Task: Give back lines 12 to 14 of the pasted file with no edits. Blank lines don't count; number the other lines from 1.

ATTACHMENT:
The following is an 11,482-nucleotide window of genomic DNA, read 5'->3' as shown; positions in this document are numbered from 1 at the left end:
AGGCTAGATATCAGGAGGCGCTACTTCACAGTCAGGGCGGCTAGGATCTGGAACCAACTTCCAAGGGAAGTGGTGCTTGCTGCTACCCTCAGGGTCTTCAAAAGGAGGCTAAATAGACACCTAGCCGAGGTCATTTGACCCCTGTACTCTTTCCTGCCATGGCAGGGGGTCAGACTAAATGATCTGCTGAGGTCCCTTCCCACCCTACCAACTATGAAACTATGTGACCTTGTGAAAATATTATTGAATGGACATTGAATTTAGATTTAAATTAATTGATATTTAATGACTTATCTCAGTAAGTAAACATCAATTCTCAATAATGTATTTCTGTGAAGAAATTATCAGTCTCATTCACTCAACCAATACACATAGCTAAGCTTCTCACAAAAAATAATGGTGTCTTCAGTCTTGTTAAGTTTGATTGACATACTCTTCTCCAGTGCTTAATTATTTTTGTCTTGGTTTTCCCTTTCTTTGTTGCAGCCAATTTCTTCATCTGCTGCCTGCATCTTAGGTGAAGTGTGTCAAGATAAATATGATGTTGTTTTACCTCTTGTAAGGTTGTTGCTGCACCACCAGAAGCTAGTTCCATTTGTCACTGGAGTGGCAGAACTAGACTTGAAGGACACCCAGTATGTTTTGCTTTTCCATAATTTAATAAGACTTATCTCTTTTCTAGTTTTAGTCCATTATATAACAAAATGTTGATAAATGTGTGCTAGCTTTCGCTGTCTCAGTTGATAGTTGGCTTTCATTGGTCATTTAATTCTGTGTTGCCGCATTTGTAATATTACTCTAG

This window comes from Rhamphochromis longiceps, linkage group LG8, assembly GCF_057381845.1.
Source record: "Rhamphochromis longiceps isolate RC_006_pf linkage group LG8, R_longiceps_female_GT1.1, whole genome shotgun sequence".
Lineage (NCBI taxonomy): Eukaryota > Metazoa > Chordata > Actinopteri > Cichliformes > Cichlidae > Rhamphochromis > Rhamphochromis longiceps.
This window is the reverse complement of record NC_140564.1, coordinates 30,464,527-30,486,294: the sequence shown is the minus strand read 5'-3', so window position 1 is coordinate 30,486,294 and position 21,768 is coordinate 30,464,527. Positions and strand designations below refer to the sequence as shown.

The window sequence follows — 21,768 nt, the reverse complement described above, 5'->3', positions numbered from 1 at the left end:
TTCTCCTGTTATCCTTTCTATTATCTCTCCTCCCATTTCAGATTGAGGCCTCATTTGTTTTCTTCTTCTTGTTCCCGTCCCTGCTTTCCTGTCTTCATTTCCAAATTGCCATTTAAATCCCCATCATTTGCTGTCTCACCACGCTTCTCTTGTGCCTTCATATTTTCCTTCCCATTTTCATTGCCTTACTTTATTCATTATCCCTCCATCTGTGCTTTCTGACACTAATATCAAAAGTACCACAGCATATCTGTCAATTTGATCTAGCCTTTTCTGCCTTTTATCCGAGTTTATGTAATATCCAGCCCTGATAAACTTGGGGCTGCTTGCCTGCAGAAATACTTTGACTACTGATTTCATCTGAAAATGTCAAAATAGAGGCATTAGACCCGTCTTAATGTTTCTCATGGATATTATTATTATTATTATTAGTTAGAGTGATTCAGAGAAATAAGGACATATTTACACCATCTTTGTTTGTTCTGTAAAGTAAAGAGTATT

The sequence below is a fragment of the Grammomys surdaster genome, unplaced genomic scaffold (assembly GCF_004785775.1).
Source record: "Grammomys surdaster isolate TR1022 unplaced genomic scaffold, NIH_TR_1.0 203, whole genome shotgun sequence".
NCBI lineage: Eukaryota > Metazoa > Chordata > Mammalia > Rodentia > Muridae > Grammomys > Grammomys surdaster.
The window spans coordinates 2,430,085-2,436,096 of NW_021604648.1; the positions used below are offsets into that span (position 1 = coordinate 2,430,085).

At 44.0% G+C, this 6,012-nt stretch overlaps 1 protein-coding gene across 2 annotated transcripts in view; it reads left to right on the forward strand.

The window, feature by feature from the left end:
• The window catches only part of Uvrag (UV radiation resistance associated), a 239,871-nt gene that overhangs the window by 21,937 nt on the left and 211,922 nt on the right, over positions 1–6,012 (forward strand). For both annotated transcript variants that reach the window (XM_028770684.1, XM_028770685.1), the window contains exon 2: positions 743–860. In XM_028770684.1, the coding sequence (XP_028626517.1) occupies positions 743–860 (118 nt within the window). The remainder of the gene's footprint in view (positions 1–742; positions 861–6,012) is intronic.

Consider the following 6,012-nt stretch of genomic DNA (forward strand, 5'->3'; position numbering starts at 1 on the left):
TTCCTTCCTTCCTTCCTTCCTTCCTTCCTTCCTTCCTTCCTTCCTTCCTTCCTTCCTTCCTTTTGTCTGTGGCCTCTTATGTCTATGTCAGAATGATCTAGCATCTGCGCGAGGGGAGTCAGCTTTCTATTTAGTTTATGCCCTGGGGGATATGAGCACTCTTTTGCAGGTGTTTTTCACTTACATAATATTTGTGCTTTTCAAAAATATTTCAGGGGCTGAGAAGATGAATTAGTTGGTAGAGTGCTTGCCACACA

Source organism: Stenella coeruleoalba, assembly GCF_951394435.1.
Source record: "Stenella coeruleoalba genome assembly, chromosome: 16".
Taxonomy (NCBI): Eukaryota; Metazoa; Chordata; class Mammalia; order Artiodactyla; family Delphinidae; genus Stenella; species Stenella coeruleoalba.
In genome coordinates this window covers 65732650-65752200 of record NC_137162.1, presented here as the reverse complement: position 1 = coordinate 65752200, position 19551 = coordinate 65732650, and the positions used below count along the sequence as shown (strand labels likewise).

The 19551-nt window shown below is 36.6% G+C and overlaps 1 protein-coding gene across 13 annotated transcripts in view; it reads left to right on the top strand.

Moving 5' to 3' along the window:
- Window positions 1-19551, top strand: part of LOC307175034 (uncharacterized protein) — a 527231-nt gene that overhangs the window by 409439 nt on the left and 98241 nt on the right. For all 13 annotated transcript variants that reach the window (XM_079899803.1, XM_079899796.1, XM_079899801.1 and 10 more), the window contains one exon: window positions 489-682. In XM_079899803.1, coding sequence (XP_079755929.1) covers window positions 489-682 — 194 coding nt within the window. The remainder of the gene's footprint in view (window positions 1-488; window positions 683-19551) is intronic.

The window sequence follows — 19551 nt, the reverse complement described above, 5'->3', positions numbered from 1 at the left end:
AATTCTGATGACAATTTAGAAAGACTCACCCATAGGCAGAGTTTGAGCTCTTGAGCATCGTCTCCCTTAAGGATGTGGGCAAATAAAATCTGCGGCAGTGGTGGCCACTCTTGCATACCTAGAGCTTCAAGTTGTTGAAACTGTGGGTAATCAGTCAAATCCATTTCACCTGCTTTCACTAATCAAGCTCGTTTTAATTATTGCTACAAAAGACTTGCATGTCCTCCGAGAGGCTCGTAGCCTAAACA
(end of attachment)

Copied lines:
The window spans coordinates 2,430,085-2,436,096 of NW_021604648.1; the positions used below are offsets into that span (position 1 = coordinate 2,430,085).

At 44.0% G+C, this 6,012-nt stretch overlaps 1 protein-coding gene across 2 annotated transcripts in view; it reads left to right on the forward strand.

The window, feature by feature from the left end: